Cooking with your kids: a few simple hints

Cooking with your kids always sounds like a great idea, but in practice we often decide to skip it and just get the meal made without the "help" of little hands.

The kitchen seems like a dangerous place for a preschooler. Hot surfaces, sharp things, potential messes at every turn: not exactly an inviting scene for a busy parent who just wants to get dinner on the table as efficiently as possible.

But I am here to tell you that cooking with your kids isn't as bad as it seems. The benefits are many, and the messes and danger can be minimized.

Letting your kids help in the kitchen is an opportunity for quality time. My children are in child care all day while I work. When we get home, we have to get dinner together, take baths, read stories, and get to bed, all in the space of just a couple of hours. I like to make sure we get solid time together and that means letting them help me get the dinner ready.

It also is an opportunity for them to practice gross and fine motor skills, listening to instructions, and taking turns. Older children can begin to understand fractions, and younger children can practice counting.

Possibly most importantly, children are much more likely to try new foods if they helped prepare them. My 6 year old is a picky child, but has recently decided that broccoli and asparagus are his favorite things, due, I believe to picking them from a garden and helping me prepare them. He can stand on a stool and push buttons on a microwave, which is a very simple way to steam fresh broccoli.

Johnny can stir, and measure, and even follow a visual recipe. He can crack an egg without getting a single shell in the bowl, and I've even let him stir things in a sauce pan over very low heat. He understands how careful he needs to be and respects the stove.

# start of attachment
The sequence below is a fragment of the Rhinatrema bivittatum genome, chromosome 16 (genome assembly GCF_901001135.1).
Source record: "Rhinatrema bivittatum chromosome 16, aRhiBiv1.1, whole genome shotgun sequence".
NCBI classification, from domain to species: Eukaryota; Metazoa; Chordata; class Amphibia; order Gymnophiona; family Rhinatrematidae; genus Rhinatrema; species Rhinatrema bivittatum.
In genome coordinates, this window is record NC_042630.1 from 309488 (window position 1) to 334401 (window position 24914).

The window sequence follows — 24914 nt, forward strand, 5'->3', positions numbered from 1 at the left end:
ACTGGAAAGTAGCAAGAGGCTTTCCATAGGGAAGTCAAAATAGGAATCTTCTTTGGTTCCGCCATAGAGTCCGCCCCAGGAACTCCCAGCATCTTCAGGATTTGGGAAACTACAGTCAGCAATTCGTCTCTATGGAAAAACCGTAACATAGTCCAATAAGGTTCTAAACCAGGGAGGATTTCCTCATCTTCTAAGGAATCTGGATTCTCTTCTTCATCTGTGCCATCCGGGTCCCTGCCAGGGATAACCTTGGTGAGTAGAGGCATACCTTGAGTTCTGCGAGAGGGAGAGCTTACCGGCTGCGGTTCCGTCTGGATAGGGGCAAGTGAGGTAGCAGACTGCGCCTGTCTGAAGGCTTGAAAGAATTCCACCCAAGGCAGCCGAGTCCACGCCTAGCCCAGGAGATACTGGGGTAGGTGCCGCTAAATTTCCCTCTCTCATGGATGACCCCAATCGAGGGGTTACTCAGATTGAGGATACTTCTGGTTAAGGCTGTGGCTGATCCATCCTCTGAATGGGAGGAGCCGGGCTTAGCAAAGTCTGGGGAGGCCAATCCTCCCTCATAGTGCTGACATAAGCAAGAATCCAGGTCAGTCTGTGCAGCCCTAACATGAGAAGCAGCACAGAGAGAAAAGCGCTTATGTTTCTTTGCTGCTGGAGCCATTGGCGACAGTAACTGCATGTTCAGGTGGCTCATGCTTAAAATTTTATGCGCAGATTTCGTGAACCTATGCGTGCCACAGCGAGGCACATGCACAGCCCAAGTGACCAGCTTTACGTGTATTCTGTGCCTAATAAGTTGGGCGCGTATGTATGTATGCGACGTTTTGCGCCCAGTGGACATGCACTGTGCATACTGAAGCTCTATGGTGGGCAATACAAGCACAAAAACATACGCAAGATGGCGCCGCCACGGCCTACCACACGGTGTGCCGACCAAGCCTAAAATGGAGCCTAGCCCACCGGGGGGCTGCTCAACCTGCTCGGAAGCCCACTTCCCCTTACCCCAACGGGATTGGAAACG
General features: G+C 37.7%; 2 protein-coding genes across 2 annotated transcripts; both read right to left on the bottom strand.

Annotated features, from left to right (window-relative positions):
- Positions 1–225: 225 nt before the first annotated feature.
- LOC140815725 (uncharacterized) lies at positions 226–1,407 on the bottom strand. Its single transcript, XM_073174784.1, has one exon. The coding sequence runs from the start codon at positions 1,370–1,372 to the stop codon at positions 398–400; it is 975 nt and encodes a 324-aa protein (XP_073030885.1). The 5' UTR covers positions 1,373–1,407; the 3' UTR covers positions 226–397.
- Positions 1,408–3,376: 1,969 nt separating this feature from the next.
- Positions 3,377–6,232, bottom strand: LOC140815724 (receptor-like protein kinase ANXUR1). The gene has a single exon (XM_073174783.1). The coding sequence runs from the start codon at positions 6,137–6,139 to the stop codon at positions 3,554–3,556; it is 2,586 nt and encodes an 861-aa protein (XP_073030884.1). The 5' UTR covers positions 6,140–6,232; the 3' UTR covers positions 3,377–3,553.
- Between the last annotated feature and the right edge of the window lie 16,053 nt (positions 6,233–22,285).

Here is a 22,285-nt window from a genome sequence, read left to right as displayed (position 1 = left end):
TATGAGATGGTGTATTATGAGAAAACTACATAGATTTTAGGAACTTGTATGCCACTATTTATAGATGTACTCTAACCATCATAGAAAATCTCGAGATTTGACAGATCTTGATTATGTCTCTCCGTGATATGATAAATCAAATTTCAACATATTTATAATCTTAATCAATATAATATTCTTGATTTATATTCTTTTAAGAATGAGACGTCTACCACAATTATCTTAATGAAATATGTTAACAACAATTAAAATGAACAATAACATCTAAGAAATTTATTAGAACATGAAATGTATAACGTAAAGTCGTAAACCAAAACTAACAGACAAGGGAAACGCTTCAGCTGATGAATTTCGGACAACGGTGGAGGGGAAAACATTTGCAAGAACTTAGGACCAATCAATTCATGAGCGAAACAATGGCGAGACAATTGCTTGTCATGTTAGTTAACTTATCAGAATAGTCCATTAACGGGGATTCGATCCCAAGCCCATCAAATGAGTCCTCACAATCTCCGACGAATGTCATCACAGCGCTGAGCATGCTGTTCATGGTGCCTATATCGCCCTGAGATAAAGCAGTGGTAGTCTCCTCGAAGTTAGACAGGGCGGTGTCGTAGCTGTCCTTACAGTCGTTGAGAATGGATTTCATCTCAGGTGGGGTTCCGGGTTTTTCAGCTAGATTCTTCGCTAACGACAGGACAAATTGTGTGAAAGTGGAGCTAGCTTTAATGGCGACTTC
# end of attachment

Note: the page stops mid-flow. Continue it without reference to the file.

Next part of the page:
He can use a toaster and often "makes" his own breakfast. Another benefit! Self sufficiency! He's proud of himself when he can pour his own juice and butter his own toast. And I'm happy because I can dry my hair in peace and maybe even put on make up before leaving the house, given the five minutes I didn't spend making breakfast.

My littlest, Lily, age 2, likes to shake things up. Tupperware with a solidly tight lid can provide an opportunity for "stirring" to little ones. She can help me pour measured ingredients into a bowl, and she's a master at putting things in the trash can and finding ingredients on low shelves.

At Ballard Community Services, we look for ways to let the children help with meal prep. From picking things in the garden, to curriculum about food and our bodies, to serving meals family style, the children are involved in seeing how food gets to the table. They often make their own snacks by assembling a fruit kebab or decorating a pita with vegetables in the shape of a face. Small efforts like these make children much more aware of what they eat and the importance of the food they consume.

We often talk about early literacy as just the act of noticing letters and words everywhere. We encourage parents to read not only books to children, but menus, signs, newspapers, and anything else that they come in contact with throughout the natural course of a day. The same goes for food. Immerse your child in opportunities to see real food, to prepare it to eat, and to have fun doing it. The benefits will be life-long.


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